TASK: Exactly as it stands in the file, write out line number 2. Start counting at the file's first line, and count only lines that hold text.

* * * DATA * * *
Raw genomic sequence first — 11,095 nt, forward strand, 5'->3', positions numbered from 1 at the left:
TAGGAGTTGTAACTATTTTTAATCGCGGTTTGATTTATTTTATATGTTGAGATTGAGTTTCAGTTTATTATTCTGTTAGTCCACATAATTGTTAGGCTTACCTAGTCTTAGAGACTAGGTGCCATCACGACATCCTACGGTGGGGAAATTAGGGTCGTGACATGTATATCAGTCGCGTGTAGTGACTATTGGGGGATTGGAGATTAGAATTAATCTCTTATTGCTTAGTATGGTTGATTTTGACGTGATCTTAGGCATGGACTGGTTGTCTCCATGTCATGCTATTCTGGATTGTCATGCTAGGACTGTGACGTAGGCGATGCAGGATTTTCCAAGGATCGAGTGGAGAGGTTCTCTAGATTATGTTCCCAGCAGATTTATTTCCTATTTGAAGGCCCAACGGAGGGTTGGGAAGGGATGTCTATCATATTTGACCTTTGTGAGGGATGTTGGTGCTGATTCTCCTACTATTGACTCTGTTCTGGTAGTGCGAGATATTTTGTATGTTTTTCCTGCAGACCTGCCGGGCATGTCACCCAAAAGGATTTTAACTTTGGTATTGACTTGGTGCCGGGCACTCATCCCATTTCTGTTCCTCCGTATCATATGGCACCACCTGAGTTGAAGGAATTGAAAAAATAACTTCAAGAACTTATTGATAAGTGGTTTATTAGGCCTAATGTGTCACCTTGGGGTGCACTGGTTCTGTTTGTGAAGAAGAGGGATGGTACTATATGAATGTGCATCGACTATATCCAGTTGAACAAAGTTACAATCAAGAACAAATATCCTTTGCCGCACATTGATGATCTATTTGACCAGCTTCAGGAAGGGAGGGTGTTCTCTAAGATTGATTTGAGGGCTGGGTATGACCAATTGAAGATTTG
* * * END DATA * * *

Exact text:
TAGGAGTTGTAACTATTTTTAATCGCGGTTTGATTTATTTTATATGTTGAGATTGAGTTTCAGTTTATTATTCTGTTAGTCCACATAATTGTTAGGCTTACCTAGTCTTAGAGACTAGGTGCCATCACGACATCCTACGGTGGGGAAATTAGGGTCGTGACATGTATATCAGTCGCGTGTAGTGACTATTGGGGGATTGGAGATTAGAATTAATCTCTTATTGCTTAGTATGGTTGATTTTGACGTGATCTTAGGCATGGACTGGTTGTCTCCATGTCATGCTATTCTGGATTGTCATGCTAGGACTGTGACGTAGGCGATGCAGGATTTTCCAAGGATCGAGTGGAGAGGTTCTCTAGATTATGTTCCCAGCAGATTTATTTCCTATTTGAAGGCCCAACGGAGGGTTGGGAAGGGATGTCTATCATATTTGACCTTTGTGAGGGATGTTGGTGCTGATTCTCCTACTATTGACTCTGTTCTGGTAGTGCGAGATATTTTGTATGTTTTTCCTGCAGACCTGCCGGGCATGTCACCCAAAAGGATTTTAACTTTGGTATTGACTTGGTGCCGGGCACTCATCCCATTTCTGTTCCTCCGTATCATATGGCACCACCTGAGTTGAAGGAATTGAAAAAATAACTTCAAGAACTTATTGATAAGTGGTTTATTAGGCCTAATGTGTCACCTTGGGGTGCACTGGTTCTGTTTGTGAAGAAGAGGGATGGTACTATATGAATGTGCATCGACTATATCCAGTTGAACAAAGTTACAATCAAGAACAAATATCCTTTGCCGCACATTGATGATCTATTTGACCAGCTTCAGGAAGGGAGGGTGTTCTCTAAGATTGATTTGAGGGCTGGGTATGACCAATTGAAGATTTG